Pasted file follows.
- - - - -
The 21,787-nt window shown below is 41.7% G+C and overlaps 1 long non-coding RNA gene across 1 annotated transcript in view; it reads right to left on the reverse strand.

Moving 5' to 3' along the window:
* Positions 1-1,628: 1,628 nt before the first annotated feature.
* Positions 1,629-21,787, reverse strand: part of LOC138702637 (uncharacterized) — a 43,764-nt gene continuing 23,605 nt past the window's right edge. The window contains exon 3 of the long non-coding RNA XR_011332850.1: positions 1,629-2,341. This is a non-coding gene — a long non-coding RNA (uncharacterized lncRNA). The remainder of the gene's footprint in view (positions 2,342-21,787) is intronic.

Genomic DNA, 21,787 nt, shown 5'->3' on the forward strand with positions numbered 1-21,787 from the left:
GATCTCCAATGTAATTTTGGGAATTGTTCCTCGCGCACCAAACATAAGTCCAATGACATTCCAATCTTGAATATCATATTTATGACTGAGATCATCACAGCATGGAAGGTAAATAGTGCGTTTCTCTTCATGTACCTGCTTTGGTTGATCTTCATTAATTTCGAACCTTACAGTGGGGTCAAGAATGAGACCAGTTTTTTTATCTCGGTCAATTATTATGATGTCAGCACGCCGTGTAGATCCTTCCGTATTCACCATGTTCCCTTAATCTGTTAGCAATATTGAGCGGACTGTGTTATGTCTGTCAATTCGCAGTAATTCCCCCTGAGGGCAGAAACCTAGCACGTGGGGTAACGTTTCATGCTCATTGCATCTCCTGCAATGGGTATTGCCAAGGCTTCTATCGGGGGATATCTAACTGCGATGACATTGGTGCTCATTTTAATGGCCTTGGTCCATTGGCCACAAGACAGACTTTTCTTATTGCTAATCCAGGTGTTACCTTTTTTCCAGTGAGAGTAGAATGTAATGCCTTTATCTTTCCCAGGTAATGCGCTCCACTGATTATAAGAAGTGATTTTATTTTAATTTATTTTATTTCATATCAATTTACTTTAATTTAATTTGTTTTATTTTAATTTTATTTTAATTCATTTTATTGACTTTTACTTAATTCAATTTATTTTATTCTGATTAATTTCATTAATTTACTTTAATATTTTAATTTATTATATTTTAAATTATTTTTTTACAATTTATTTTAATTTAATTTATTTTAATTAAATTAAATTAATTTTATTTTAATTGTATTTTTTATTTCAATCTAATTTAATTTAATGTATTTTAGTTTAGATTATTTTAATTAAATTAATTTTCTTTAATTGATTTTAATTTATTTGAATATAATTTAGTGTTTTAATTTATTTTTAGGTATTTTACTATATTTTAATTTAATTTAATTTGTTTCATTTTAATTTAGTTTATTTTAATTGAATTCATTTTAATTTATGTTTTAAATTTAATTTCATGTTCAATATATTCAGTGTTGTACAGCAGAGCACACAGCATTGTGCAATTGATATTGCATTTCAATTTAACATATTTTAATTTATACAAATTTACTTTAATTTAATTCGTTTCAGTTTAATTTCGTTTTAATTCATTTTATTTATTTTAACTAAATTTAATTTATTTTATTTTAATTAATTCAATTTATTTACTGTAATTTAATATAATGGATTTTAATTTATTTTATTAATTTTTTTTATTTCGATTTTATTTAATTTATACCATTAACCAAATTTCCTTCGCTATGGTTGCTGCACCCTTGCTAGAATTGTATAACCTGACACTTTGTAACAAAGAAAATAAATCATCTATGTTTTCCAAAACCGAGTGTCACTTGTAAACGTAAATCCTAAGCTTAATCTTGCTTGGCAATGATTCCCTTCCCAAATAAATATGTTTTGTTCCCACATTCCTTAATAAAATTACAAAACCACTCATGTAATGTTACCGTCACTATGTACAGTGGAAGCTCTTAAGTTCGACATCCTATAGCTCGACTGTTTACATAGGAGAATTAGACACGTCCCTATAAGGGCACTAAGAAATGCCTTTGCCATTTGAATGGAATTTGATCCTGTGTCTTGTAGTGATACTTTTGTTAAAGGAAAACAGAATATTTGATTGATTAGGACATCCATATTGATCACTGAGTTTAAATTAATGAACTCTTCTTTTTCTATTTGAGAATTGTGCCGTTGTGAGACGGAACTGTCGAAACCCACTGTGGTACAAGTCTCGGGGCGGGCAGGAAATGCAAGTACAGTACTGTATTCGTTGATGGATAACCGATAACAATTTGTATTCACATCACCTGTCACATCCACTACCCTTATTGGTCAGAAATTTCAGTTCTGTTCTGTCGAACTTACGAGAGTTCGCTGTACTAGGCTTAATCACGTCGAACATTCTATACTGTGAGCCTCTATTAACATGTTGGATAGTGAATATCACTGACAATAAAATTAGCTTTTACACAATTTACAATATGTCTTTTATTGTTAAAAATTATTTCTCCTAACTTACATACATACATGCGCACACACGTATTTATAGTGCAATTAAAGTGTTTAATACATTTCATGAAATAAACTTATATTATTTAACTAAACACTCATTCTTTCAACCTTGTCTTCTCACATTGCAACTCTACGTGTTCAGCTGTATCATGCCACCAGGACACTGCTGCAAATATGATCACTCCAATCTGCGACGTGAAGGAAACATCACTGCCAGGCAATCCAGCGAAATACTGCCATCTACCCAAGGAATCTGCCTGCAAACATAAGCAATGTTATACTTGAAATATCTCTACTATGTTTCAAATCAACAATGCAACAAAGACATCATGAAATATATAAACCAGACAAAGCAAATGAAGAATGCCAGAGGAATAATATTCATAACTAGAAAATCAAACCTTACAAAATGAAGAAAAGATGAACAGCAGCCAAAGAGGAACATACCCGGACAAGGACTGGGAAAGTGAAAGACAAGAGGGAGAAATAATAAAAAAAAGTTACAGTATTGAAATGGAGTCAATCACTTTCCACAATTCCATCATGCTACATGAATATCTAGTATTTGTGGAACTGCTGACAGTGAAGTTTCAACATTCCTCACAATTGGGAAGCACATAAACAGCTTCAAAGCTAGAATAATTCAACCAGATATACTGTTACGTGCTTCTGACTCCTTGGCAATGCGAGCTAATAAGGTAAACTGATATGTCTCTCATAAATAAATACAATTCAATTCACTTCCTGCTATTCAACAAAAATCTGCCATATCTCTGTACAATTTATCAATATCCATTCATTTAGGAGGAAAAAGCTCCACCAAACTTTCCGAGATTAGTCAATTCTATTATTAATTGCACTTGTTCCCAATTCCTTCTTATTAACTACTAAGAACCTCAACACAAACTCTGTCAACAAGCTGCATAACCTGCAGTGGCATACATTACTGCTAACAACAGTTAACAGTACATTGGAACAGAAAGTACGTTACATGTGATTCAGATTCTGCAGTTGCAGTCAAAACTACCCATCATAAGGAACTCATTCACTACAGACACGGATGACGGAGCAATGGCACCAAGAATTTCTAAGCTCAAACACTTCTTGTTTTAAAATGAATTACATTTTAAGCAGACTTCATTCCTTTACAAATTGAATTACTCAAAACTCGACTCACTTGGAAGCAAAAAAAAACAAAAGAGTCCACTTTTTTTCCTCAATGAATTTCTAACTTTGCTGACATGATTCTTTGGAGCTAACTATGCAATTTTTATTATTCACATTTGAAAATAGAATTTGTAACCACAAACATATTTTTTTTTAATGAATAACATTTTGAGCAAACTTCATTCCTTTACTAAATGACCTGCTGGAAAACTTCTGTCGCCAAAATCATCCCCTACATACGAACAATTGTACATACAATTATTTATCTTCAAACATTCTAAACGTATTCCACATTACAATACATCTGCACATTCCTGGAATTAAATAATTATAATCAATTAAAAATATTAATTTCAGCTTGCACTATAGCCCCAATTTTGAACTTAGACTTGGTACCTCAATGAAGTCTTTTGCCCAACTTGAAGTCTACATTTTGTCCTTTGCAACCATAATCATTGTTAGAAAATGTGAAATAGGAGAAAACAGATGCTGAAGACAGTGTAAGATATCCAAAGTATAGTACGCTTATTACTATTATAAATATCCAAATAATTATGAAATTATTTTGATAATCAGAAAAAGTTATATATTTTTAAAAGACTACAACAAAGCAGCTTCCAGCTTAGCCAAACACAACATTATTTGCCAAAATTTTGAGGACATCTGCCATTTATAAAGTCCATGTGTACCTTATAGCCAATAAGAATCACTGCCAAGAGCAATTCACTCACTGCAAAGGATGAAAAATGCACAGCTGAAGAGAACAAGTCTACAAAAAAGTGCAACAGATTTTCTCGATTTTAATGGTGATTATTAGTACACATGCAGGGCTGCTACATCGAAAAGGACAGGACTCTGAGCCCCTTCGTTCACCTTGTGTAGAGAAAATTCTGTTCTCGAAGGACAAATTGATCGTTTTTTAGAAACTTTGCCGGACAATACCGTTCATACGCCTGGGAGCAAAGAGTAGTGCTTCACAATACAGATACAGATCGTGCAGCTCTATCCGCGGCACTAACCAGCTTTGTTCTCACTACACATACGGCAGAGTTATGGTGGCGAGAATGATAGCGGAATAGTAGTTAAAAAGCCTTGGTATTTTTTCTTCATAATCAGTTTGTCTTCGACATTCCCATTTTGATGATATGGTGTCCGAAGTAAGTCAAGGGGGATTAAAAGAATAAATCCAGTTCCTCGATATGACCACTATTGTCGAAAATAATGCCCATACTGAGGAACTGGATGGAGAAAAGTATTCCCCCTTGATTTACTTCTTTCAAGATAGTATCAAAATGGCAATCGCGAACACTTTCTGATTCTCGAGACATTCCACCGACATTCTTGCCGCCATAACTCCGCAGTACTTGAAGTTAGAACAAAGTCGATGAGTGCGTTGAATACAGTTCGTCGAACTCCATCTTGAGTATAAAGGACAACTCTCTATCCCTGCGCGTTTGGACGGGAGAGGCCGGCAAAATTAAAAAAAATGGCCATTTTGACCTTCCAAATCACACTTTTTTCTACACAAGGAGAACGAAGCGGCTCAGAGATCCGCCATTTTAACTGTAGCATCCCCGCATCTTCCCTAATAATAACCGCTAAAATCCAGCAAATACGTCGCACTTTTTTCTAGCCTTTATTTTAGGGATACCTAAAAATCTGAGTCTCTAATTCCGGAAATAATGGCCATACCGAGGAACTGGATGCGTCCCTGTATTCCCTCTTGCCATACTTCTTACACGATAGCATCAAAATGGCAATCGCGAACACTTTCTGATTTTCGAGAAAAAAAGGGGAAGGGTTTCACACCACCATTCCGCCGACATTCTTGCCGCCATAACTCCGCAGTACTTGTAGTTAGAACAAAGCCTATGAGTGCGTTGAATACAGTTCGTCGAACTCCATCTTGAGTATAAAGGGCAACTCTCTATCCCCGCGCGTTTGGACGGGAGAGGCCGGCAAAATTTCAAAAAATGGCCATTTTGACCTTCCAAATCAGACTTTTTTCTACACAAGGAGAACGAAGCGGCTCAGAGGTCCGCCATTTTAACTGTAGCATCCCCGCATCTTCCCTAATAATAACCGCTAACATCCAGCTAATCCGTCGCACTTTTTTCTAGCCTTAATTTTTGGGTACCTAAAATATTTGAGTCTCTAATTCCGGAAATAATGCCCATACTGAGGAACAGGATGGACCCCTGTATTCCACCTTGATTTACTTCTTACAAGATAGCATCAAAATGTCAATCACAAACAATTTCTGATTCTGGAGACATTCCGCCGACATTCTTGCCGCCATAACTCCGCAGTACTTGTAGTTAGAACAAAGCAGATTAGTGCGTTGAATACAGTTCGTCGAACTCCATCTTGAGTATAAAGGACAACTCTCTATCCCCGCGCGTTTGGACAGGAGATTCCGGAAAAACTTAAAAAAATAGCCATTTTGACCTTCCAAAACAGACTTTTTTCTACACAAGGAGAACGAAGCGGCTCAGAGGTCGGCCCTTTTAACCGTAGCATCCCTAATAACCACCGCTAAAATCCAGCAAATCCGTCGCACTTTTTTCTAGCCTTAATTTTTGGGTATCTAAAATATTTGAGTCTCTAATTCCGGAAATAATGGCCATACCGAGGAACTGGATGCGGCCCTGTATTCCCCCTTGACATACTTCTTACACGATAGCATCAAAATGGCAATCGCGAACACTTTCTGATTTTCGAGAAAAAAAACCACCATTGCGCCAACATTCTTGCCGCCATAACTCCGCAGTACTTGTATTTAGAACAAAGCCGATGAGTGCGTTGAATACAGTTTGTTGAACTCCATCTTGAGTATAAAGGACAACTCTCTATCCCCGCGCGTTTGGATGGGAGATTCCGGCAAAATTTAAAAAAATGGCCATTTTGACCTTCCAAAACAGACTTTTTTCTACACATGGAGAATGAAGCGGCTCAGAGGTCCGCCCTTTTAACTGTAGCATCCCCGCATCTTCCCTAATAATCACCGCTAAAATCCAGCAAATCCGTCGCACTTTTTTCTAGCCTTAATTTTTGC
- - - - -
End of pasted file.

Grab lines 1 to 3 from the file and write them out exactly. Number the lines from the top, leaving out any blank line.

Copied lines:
The 21,787-nt window shown below is 41.7% G+C and overlaps 1 long non-coding RNA gene across 1 annotated transcript in view; it reads right to left on the reverse strand.

Moving 5' to 3' along the window:
* Positions 1-1,628: 1,628 nt before the first annotated feature.